However, with the new increase in infections, as well as the increase in hospitalizations among older adults, a new large-scale study published in Journals of Gerontology provides a timely warning:
COVID may look different in older patients.
“People expect fever, cough and shortness of breath,” says Allison Marziliano, lead author of the study.
She is a health and social psychologist at the Feinstein Institutes for Medical Research, which is part of the larger Northwell Health system in New York State.
But when researchers tracked the electronic health records of nearly 5,000 people, all over the age of 65, who were hospitalized for COVID at a dozen Northwell hospitals in March and April 2020, they found that a third had arrived with other unexpected symptoms.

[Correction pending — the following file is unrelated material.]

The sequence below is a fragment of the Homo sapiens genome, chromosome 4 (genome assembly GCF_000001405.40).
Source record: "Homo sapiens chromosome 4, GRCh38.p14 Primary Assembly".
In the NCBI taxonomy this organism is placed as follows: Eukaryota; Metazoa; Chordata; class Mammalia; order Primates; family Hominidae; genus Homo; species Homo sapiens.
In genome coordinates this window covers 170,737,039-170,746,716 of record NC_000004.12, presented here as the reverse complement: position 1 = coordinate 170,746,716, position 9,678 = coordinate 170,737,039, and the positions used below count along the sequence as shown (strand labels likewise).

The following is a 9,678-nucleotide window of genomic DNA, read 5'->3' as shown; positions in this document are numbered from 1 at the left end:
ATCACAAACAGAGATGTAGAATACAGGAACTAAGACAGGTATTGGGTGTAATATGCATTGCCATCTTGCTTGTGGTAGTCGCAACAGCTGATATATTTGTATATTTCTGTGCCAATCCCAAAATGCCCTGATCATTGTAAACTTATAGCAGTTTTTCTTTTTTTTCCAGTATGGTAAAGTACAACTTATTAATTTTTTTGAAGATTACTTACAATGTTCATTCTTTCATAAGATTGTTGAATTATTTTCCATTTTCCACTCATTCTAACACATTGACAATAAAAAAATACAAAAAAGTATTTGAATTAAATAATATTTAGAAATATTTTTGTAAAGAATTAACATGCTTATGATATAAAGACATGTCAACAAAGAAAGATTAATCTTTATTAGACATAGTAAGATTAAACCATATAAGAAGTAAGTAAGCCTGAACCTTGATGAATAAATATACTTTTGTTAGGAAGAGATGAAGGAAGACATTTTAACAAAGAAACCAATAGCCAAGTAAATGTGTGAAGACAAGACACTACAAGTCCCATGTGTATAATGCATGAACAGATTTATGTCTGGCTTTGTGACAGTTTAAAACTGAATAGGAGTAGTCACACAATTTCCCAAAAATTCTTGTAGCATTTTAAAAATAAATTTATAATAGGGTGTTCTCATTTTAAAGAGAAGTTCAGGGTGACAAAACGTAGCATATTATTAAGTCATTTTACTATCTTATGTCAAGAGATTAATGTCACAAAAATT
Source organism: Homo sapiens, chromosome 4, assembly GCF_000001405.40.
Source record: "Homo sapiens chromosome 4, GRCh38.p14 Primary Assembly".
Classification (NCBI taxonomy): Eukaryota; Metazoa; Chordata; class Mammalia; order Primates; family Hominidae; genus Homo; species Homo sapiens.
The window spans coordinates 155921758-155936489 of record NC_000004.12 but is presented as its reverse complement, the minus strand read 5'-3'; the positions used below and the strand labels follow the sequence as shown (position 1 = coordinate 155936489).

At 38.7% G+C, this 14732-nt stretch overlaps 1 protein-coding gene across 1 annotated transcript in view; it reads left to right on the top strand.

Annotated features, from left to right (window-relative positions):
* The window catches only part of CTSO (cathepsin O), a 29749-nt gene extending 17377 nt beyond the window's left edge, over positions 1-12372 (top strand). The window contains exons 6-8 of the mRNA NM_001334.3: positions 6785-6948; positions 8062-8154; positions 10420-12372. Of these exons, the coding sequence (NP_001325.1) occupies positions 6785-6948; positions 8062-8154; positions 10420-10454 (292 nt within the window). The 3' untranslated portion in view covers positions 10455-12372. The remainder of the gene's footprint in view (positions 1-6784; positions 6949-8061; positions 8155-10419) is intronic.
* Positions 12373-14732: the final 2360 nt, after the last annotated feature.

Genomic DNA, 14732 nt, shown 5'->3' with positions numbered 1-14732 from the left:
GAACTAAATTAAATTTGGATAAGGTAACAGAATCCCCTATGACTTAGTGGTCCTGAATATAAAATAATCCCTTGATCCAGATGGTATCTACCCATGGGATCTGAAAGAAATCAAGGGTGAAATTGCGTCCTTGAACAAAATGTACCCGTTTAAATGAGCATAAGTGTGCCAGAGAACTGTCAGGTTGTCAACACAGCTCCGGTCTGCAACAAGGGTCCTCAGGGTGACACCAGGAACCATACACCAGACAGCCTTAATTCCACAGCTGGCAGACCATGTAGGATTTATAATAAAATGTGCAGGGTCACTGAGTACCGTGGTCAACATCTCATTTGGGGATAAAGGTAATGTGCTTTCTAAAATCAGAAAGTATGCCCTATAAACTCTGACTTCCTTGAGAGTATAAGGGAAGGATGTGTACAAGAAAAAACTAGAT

Searching through the records using language software, the team found that about a quarter of older patients reported a functional impairment.
“It was about falls, fatigue, weakness, difficulty walking or getting out of bed,” explained Marziliano.
Eleven percent experienced altered mental status: “confusion, agitation, forgetfulness, lethargy ”added. About half of the group with atypical symptoms also suffered from at least one of the classic COVID-19 problems:
fever, trouble breathing, cough.
“Doctors should know, older adults should know, their caregivers should know:
If certain atypical symptoms are observed, it could be COVID, ”warned Marziliano.
The rate of atypical symptoms it increased significantly with age, affecting about 31 percent of people 65 to 74 years old, but more than 44 percent of those older than 85 years.
Those symptoms were more common in women, in black patients (but not in Hispanics) and in those with other chronic diseases, particularly diabetes or dementia.